Finally, an ambitious engineer may take on the challenge of solving indeterminate structures by hand using a method like the Moment Distribution Method (aka MDM or “Hardy Cross”). Although requiring some iteration, and much simpler when prepared with a ready-built worksheet or spreadsheet, the MDM is a robust solution method that can be used in almost any situation to high levels of accuracy.

Moment Distribution Method (Erochko 2020) 

Reinforced Concrete Beams

When sizing beams, a few rules of thumb can significantly speed up your estimates.

One starting point for beam depth is the span limits for deflection, such as those found in ACI As mentioned previously, beam width may be a function of the standard forming practice in the area. In Cambodia, it is common to see beams the same width as the column, or sometimes narrower, but only rarely wider (counter to common practice in many countries).

Thickness for Concrete Beams and One-Way Slabs (Kamara 2011)
Beams and One-way Slabs Minimum h
Simple Span Beams or Joists* Ln/16
Beam or Joists Continuous at one End Ln/18.5
Beam or Joists Continuous at both Ends Ln/21
Simple Span solid Slabs* Ln/20
Solid Slabs Continuous at one End Ln/24
Solid Slabs Continuous at both Ends Ln/28
*Minimum thickness for cantilevers can be considered equal to twice that for a simple span.

Another rule of thumb to ensure a beam has adequate size for flexural load is to use the following equation:

240·Mu  = bd2 [kN-m for Mu, cm for b and d]

20·Mu  = bd2 [kip-ft for Mu, in for b and d]

where Mu is the moment demand, b is the beam width, and d is the depth of reinforcement from the compression face.

In the lightly reinforced members common in the developing world (because of the relative cost of steel vs. concrete) beam dimensions as large as 400-500·Mu might prove most economical. 

In another rule of thumb familiar to many experienced engineers, the area of reinforcing required can be estimated as:

As = 3·Mu/d [kN-m / cm]

As=Mu/(4·d) [kip-ft / in]

**Note: the rules of thumb above assume 28MPa (4ksi) concrete and 420MPa (60ksi) steel.


Many EMI projects utilize long and narrow building shapes, which allow for single loading corridors and increased energy efficiency through passive design elements, taking advantage of sun angles and prevailing winds. These building configurations can simultaneously raise challenges for the structural system. Moment frames with only one or two bays in the short direction will place high demands on columns in bending. In fact, many low-rise moment frame systems will see column sizes and reinforcing driven by flexural capacity (the very bottom edge of the P-M interaction diagram). This is often the case to the point where column design is controlled by the load combination with minimum axial load (e.g. factored dead load coefficients less than 1.0). If this applies for your structure, it is often appropriate to approximate column capacity as a pure flexural member, which is much more easily done by hand.

One limiting factor for columns, particularly those around the building perimeter (or other locations where beams end) is the need to develop the beam bars for negative moment flexure. Beams are designed to develop their negative moment strength at the face of the column, which means that in most cases the bars need to be fully developed between that face and the cover concrete on the opposite side of the column. This is most often accomplished with a hooked bar (cog). Depending on the code philosophy, that hooked bar will have geometric requirements, and that geometry may require a minimum column width.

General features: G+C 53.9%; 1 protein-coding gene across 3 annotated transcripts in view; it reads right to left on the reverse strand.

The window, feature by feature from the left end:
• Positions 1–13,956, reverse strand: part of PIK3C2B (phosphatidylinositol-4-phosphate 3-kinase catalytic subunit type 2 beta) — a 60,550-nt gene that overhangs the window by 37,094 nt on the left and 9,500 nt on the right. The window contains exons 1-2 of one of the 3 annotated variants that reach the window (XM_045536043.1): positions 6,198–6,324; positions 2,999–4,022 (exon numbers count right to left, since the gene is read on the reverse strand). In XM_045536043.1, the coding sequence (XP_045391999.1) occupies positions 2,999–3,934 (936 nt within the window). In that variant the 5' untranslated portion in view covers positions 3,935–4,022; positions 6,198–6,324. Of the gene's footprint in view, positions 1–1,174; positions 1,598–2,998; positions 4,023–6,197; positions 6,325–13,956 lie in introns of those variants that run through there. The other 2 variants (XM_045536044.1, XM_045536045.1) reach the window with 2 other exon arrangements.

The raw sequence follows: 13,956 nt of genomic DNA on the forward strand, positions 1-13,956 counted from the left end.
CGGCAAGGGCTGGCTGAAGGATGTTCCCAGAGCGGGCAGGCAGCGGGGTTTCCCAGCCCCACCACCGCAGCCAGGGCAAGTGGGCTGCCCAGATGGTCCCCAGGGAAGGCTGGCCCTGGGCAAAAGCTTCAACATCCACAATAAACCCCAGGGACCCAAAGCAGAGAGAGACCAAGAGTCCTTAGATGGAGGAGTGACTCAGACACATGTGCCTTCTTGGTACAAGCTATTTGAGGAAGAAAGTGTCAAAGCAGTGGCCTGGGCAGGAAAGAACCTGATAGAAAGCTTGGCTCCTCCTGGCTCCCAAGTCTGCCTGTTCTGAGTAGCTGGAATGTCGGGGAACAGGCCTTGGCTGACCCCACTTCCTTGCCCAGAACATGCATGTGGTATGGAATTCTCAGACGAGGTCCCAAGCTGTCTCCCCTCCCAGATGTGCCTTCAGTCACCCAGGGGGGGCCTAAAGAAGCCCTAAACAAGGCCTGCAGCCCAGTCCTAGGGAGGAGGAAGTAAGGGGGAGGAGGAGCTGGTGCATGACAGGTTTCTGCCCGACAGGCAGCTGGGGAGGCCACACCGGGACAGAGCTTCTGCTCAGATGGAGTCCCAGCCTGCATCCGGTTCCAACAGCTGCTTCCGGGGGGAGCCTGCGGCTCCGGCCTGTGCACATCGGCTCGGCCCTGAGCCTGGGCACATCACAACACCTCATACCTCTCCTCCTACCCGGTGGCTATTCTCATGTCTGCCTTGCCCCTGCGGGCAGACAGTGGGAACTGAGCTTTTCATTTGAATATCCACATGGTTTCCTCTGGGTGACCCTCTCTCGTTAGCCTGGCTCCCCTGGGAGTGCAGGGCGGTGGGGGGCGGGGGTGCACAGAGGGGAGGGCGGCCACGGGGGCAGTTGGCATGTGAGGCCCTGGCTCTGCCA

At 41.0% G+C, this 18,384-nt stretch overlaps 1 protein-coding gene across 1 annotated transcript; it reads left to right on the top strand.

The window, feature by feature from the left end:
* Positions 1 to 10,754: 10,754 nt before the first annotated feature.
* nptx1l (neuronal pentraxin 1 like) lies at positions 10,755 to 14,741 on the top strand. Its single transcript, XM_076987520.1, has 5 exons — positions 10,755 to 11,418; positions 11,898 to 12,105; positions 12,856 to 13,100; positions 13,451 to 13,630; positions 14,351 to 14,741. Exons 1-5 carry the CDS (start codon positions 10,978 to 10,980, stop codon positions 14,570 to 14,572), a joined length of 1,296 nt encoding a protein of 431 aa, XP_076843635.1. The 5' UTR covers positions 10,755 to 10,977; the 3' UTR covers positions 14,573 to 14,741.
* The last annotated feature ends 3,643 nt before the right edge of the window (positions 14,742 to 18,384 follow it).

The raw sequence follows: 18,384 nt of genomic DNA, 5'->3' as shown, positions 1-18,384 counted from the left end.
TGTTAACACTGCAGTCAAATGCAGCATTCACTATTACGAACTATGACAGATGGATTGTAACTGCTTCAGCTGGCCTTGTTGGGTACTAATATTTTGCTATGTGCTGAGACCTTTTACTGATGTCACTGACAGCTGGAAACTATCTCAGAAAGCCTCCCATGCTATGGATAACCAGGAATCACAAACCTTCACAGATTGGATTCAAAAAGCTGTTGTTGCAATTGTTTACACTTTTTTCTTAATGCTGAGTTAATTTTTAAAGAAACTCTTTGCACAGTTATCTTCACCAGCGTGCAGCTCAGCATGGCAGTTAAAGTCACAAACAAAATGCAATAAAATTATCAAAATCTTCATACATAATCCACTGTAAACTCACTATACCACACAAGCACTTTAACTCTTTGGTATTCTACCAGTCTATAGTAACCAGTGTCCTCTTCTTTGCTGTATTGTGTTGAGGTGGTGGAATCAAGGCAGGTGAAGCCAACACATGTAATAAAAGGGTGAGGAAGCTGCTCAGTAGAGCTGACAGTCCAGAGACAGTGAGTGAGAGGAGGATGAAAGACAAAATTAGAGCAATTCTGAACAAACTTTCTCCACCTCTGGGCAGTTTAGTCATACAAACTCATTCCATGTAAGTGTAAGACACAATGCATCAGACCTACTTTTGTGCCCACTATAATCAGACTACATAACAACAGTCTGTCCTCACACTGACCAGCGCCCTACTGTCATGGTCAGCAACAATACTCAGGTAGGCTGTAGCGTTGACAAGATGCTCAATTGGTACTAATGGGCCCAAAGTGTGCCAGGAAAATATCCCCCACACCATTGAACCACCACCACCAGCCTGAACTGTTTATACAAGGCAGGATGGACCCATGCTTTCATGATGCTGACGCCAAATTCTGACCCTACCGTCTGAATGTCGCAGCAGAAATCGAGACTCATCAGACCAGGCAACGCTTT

Exterior column sizes are often affected by bar development, joint design, and detailing.

This can make for a useful tool to estimate column sizes early in a project. If the beam span and loads can be determined to make a reasonable estimate on beam bar sizes, this bar size can be converted to a hook development length. Adding the column cover distance and a few extra cm to allow for congestion and construction tolerances can establish a minimum column size threshold.

Especially in seismic regions of the world, other considerations that may govern column size may include “Strong Column Weak Beam” (SCWB) design, drift limitations, or joint shear considerations. SCWB provisions vary, but often call for column bending capacity 110% or 120% of the beam bending capacity at a given joint. Drift can be especially limiting for moment frames, which are among the softest of lateral force resisting systems. And joint shear will come into play in higher seismic design categories, particularly when concrete strengths are low. While multi-story drift can be difficult to calculate by hand, the other considerations can be approximated simply.

EMI Project trips often include surprises, so it’s best to be prepared. Being aware and familiar with the methods highlighted in this article can help a structural engineer provide helpful insight and design input even when the power goes out. For more information, check out EMI’s Structural Design Guide on our resource page.

Packing List

Here are a few resources that may be useful to bring in hard copy or on a low-power device like an e-reader or tablet to aid in hand calculations, if you find yourself without power during a project trip:

RC column P-M diagrams – found in many concrete design textbooks, or ACI SP-17 Vol. 3

Beam solutions – e.g the beam tables in AISC Manual, or NDS Design Aid No. 6

Portal frame solutions – e.g. Kleinlogel’s “Rigid Frame Formulas”

Moment Distribution Method worksheet or spreadsheet

The Simplified Design of Reinforced Concrete Buildings, PCA EB204


Erochko, Jeffrey. 2020. Learn About Structures. “Portal Method”. 

Erochko, Jeffrey. 2020. Learn About Structures. “Moment Distribution Method”. 

Kamara, M.E., Novak, L.C. 2011. Simplified Design of Reinforced Concrete Buildings. Portland Cement Association.